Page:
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Electoral Act 2022: Eliminating political quackery to actualise democracy

By Prof Kathleen Okafor The conduct of elections in any country is a crucial exercise because elections, to a large extent, allow the citizens to…

By Prof Kathleen Okafor

The conduct of elections in any country is a crucial exercise because elections, to a large extent, allow the citizens to choose representatives who will govern them. In specific terms, elections determine the national well-being, security, international relations, trade, human rights, macro-economic stability, appointments to key government institutions, contracts, etc.   

After the 2011 elections, there had been agitations for the electoral laws to be improved upon to accommodate and legitimise the use of technology to authenticate the electoral process. This alone was hammered as the key to credible elections. The conduct of the 2015 General elections by INEC had witnessed the introduction of the card reader as a way of ensuring that only persons who registered and were issued authentic voter’s cards voted. 

Newspapers and political groups were agog at the revision of the Electoral Act. which All believed will usher in political & economic Eldorado. The common man as usual had no expectations but hoped that the changes would weave in women’s inclusivity, security, involvement of the disabled, structuring in INEC, INEC’s powers and regulations, and procedures for the conduct of elections to achieve better egalitarianism, political party regeneration, etc.

The president finally signed the Electoral Amendment Bill into law on Thursday, 24th of February, 2022, thereby giving legislative backing to a new process and which amended the extant Electoral Act as well as corrected some of the deficiencies noticed during the 2015 and 2019 general elections. Some salient provisions of the Electoral Act 2022 include the following:

1. Section 3(3) provides for the early release of election funds to INEC. This will strengthen the financial independence of the Independent National Electoral Commission (INEC) by ensuring that all funding required for a general election is released not later than one year before the general elections. 

2. Section 8(5) provides for the political neutrality of INEC personnel. This means that a person who is a member of a political party, misrepresents himself by not disclosing the membership, affiliation, or connection to any political party to secure an appointment with INEC in any capacity commits an offence and is liable on conviction, to a fine of N5,000,000 or imprisonment for a term not exceeding two years or both.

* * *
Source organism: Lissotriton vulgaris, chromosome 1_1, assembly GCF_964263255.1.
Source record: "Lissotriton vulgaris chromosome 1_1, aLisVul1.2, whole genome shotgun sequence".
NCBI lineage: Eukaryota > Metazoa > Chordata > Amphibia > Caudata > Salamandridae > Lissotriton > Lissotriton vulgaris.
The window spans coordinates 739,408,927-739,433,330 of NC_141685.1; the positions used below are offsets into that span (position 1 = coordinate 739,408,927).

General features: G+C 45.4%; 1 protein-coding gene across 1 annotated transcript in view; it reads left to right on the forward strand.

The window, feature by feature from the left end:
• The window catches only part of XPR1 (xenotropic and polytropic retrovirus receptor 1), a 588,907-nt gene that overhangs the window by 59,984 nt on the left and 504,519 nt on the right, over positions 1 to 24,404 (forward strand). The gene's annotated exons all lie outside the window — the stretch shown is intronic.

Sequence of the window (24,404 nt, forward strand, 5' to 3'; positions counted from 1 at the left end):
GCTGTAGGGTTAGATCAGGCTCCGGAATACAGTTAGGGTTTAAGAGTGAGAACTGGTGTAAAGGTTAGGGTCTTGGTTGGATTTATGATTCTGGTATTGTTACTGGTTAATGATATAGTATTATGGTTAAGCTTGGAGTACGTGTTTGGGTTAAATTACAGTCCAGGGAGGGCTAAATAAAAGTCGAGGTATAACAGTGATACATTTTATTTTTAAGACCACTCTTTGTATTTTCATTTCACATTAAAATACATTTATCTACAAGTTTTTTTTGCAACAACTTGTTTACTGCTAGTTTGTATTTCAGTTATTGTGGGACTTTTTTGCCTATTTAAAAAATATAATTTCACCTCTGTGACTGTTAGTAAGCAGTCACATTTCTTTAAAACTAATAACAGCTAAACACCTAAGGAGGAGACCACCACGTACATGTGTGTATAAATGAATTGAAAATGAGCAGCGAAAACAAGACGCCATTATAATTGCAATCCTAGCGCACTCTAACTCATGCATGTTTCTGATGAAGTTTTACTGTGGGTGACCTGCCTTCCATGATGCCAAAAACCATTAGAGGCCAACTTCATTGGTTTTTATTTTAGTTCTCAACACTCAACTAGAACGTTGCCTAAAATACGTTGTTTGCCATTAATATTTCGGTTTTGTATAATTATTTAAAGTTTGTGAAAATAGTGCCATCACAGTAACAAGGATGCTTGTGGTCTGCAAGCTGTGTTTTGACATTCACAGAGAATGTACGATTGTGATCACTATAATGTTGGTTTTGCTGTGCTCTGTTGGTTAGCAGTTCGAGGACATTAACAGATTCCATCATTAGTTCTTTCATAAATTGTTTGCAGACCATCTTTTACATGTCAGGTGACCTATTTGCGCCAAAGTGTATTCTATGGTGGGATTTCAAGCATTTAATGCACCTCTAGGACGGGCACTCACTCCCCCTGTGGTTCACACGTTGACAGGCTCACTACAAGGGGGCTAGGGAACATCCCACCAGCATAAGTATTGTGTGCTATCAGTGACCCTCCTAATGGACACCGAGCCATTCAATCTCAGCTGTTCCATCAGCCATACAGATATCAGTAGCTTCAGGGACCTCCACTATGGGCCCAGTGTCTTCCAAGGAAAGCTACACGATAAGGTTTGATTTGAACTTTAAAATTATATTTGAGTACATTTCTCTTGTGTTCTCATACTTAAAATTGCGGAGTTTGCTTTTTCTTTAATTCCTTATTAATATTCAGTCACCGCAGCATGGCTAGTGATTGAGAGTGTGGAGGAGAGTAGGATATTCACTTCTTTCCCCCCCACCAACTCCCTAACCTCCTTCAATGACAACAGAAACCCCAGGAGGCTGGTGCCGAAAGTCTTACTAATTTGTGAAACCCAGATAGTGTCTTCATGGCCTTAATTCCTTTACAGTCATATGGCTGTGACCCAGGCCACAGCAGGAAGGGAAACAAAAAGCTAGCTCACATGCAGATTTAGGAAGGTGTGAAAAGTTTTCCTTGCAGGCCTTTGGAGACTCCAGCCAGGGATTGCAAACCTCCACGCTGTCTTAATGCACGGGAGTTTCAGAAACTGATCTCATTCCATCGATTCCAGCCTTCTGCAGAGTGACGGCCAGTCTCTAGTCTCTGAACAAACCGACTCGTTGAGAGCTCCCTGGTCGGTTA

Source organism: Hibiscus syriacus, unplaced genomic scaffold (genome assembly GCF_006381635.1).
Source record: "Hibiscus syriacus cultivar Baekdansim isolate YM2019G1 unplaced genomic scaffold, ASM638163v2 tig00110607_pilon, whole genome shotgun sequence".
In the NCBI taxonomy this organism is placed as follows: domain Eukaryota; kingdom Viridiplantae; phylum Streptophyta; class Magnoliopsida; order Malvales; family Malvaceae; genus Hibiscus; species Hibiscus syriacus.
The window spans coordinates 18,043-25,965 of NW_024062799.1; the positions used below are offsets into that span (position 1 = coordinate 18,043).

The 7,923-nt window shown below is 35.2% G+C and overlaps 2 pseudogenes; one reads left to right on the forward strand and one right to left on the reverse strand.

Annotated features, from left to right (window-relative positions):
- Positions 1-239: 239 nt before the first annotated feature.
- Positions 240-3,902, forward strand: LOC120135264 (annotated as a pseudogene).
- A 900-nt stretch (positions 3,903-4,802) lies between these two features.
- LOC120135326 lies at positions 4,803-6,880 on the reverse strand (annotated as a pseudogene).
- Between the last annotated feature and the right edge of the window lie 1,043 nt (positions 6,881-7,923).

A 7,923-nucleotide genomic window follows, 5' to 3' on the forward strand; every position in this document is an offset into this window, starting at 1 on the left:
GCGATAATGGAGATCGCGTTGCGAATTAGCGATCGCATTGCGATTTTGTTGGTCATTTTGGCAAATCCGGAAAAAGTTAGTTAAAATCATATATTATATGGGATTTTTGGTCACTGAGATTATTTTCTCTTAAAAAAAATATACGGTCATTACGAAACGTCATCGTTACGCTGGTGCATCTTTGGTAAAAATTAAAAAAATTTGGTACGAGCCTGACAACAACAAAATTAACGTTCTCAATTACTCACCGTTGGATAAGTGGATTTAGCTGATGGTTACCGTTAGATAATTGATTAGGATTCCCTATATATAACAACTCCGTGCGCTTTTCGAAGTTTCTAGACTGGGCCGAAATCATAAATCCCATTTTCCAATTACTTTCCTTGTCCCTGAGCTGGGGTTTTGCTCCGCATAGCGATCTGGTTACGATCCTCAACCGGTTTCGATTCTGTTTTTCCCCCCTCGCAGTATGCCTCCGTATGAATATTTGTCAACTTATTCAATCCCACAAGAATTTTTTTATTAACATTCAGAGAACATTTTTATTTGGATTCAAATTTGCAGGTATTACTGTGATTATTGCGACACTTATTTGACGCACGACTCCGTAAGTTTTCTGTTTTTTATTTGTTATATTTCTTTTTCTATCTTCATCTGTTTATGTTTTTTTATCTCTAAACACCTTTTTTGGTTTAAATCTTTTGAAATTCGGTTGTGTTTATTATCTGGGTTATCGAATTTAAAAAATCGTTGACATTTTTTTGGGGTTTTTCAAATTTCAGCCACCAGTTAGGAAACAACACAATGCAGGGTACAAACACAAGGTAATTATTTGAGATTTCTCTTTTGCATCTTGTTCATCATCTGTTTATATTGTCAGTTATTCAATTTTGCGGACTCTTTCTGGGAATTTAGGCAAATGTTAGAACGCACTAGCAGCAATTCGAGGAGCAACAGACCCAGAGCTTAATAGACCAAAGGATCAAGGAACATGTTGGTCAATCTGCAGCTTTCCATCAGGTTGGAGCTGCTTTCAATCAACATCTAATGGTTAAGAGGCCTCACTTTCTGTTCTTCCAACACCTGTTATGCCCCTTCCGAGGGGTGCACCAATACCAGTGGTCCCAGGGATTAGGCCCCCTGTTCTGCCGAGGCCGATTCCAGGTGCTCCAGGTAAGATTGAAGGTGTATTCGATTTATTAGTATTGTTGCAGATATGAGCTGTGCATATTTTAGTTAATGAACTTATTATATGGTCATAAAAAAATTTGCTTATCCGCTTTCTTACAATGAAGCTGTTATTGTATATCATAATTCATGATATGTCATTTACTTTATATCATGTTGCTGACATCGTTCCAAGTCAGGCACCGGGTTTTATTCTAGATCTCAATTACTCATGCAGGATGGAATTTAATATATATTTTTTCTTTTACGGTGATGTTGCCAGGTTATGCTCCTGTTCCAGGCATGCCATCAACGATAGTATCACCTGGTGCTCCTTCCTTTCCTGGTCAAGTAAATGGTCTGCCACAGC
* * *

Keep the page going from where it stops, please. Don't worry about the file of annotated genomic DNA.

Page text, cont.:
3. Section 29(1) provides for early conduct of party primaries and submission of a list of candidates. Every political party shall, not later than 180 days (-6months) before election day, submit the list of its candidates, who must have emerged from valid primaries conducted by the political party to INEC. 

4. Section 47 provides for legalizing the electronic accreditation of voters. This can be done through the use of smart card readers or any technological device as may be determined by INEC. 

5. Section 50 provides for Electronic Transmission of Results. This will allow INEC to determine if election results are transmitted electronically or manually. This provision adopts the open secret ballot as the method of voting in all elections stated in sub-section (2) that voting at an election and transmission of results under the Act shall be by the procedure determined by the commission. Section 50(2) provides that where the number of votes cast at an election in any polling unit exceeds the number of accredited voters in that polling unit, the presiding officer shall cancel the result of an election in that polling unit. Subsection 3 provides that where the result of an election is cancelled under subsection (2), there shall be no return for the election until another poll has taken place in the affected polling unit.

6. Section 51 provides for redefined over-voting. Over-voting occurs when the number of votes cast at an election in any polling unit exceeds the total number of accredited voters in that polling unit. When this occurs, the total number of accredited voters will become a determining factor in the validity of votes in the election.